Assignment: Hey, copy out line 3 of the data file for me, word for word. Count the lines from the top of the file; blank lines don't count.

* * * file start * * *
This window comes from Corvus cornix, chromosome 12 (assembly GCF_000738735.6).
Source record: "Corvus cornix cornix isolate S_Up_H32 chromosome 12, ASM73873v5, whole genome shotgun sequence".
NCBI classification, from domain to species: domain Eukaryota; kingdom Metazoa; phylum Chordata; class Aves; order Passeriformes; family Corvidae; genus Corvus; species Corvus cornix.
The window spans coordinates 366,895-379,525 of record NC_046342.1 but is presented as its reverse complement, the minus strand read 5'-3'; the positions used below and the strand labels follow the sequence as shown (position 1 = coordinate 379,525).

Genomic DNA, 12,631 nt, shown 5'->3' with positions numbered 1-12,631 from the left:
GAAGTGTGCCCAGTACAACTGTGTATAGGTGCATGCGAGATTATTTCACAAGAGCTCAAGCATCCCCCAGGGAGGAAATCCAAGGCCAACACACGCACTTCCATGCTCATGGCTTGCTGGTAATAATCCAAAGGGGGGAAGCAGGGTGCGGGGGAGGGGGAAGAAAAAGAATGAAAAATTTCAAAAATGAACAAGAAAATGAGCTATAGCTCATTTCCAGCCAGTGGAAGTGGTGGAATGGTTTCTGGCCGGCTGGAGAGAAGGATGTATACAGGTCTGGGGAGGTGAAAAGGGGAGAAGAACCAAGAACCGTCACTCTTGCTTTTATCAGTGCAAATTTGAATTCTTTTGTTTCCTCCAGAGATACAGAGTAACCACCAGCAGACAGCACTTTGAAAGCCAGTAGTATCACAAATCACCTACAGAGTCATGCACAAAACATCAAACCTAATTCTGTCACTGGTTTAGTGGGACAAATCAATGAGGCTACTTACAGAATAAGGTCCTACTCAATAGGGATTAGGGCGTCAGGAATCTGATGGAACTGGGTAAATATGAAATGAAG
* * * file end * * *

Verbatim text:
NCBI classification, from domain to species: domain Eukaryota; kingdom Metazoa; phylum Chordata; class Aves; order Passeriformes; family Corvidae; genus Corvus; species Corvus cornix.